Frequently asked questions about doping control
Who can be tested?
If you compete in a sport that has agreed to New Zealand’s Sports Anti-Doping Rules you could be drug tested. Most sports in New Zealand have adopted these rules and that means no matter what level you’re competing at you need to comply.
Athletes in Drug Free Sport NZ’s Registered Testing Pool (RTP) or National Testing Pool (NTP) are more likely to be tested. You will be told if you’re in one of these pools and you’ll be selected based on your risk profile and that of your sport.
Where can athletes be tested?
You can be tested either:
- In-competition: at any time during the course of a competition, event, tournament, regatta, or games.
- Out-of-competition: at any time and at any location, including your home, training venue, hotel or when you’re overseas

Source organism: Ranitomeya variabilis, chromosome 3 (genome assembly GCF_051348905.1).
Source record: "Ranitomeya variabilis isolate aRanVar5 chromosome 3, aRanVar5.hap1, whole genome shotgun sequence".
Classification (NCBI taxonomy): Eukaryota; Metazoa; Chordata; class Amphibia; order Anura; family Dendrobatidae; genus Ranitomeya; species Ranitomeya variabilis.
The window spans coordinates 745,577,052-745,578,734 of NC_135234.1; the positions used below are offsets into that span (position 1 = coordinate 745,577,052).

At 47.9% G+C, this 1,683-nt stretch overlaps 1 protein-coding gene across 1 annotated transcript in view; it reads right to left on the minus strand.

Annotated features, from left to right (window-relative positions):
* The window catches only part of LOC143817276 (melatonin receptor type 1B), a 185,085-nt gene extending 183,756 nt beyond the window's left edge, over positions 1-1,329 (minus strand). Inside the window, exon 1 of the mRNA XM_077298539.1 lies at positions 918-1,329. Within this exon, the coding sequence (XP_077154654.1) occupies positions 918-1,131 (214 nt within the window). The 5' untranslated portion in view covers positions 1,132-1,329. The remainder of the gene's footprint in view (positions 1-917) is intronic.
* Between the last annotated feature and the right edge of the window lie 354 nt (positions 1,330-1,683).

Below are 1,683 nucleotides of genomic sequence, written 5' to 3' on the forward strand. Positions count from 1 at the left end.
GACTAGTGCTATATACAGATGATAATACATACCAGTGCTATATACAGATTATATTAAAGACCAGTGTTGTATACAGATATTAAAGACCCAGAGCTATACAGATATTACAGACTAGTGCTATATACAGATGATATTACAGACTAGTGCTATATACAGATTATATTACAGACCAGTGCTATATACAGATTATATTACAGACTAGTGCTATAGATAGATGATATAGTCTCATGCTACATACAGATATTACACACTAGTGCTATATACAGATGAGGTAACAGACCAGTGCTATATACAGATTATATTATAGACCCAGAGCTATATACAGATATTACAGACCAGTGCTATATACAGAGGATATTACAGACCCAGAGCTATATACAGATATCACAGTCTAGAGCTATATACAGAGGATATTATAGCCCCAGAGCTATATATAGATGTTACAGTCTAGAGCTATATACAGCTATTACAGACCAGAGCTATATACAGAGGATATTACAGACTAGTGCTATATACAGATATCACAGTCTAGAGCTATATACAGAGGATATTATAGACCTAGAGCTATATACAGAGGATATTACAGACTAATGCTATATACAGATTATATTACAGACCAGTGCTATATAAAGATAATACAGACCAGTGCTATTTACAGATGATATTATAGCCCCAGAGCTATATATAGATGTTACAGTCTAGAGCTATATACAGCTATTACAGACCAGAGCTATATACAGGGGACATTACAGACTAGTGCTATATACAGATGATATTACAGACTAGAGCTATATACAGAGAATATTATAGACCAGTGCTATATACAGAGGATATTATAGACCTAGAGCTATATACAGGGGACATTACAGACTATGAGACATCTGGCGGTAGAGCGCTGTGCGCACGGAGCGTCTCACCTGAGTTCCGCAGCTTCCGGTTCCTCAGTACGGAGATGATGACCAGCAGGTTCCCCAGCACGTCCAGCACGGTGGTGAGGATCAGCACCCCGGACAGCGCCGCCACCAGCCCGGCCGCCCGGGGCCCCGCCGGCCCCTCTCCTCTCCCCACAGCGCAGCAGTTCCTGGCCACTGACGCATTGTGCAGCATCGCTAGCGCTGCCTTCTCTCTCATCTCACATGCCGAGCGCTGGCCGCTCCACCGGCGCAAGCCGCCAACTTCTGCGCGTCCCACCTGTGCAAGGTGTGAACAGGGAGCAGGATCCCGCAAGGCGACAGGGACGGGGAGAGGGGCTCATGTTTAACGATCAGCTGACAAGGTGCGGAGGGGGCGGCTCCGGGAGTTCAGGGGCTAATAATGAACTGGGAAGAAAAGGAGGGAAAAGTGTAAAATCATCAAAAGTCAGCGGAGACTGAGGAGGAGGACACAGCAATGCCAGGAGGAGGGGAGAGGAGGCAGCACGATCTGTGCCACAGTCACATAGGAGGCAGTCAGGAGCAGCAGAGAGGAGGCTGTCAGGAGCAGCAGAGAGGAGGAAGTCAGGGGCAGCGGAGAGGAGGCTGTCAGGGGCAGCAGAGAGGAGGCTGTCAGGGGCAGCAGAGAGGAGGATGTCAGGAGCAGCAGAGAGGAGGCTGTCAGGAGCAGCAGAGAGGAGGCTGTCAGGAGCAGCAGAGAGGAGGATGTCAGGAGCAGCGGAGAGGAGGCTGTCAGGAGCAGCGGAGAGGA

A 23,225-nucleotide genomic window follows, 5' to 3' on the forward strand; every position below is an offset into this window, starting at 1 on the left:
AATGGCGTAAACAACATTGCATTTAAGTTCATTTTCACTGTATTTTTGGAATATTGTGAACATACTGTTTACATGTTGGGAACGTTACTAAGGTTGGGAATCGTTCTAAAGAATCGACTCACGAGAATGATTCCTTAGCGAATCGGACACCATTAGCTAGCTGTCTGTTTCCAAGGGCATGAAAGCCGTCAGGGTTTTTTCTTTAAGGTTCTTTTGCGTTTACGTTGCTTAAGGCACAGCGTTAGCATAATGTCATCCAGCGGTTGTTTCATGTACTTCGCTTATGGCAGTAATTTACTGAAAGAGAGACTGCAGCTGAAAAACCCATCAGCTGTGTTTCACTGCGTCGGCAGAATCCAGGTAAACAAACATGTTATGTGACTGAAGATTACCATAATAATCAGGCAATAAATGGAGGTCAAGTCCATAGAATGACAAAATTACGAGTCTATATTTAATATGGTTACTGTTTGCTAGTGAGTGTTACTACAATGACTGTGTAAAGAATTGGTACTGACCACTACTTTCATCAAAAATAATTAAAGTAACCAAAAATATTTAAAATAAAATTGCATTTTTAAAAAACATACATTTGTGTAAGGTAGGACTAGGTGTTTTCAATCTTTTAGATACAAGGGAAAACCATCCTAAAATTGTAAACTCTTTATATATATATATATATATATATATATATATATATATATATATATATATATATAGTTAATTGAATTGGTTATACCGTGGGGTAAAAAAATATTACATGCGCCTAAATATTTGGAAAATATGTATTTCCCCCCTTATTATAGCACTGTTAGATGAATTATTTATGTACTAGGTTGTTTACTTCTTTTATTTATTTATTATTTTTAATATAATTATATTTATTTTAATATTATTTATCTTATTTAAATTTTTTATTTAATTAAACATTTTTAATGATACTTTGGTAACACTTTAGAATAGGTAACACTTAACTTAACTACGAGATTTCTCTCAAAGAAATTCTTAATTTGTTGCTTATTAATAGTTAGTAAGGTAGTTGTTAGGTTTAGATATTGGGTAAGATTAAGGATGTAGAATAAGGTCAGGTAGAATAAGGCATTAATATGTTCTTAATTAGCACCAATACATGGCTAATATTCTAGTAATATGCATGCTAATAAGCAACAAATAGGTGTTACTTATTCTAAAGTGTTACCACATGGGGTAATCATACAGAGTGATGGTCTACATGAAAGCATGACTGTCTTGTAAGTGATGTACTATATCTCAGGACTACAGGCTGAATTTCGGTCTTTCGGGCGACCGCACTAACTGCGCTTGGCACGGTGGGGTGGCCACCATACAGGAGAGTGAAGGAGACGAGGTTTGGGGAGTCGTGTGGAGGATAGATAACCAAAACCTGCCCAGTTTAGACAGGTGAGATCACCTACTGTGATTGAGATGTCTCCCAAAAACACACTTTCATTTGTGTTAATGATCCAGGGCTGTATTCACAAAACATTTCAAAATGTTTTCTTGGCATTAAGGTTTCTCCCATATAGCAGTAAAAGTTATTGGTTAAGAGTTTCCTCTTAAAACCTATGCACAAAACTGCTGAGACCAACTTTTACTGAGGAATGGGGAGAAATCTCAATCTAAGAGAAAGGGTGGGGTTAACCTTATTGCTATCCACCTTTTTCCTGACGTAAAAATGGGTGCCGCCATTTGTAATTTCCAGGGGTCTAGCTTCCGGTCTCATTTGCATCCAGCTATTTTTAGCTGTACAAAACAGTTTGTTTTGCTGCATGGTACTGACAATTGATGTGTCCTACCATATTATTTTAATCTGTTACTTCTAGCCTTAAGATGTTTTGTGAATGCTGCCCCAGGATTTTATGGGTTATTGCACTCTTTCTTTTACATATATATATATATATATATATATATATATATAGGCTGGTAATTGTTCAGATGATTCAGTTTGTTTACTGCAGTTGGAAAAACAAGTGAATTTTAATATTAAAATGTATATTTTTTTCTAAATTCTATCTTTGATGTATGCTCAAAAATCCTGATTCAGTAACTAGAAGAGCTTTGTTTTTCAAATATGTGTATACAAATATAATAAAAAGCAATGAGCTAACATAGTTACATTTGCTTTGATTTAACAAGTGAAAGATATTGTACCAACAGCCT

Your rights and responsibilities
If you’re selected for testing, you’ll be advised of your rights and responsibilities. You’ll be offered a copy of Drug Free Sport NZ’s athlete handbook, which gives you further information about the testing process.
Going through the doping control process can be unnerving, especially if it’s your first time. Remember you can have a support person with you and we recommend you do so.
Throughout the doping control process you have the right to:
- have a representative (parent, coach or friend) with you
- have an interpreter if required
- ask for additional information about the sample collection process
- request a delay in reporting to the doping control station for valid reasons (e.g. attending a medal ceremony, further competition commitments, fulfilling media commitments, needing medical treatment)
- request modifications if you have a disability or you’re a minor (under 18 years of age)
- record any concerns or comments you have on the doping control form including concerns you may have.
And you have the responsibility to:
- report to the doping control station as soon as possible
- remain in sight of the doping control official at all times
- produce valid identification at doping control
- comply with the sample collection process
- recognise that if you choose to eat or drink before providing a sample, that you do so at your own risk.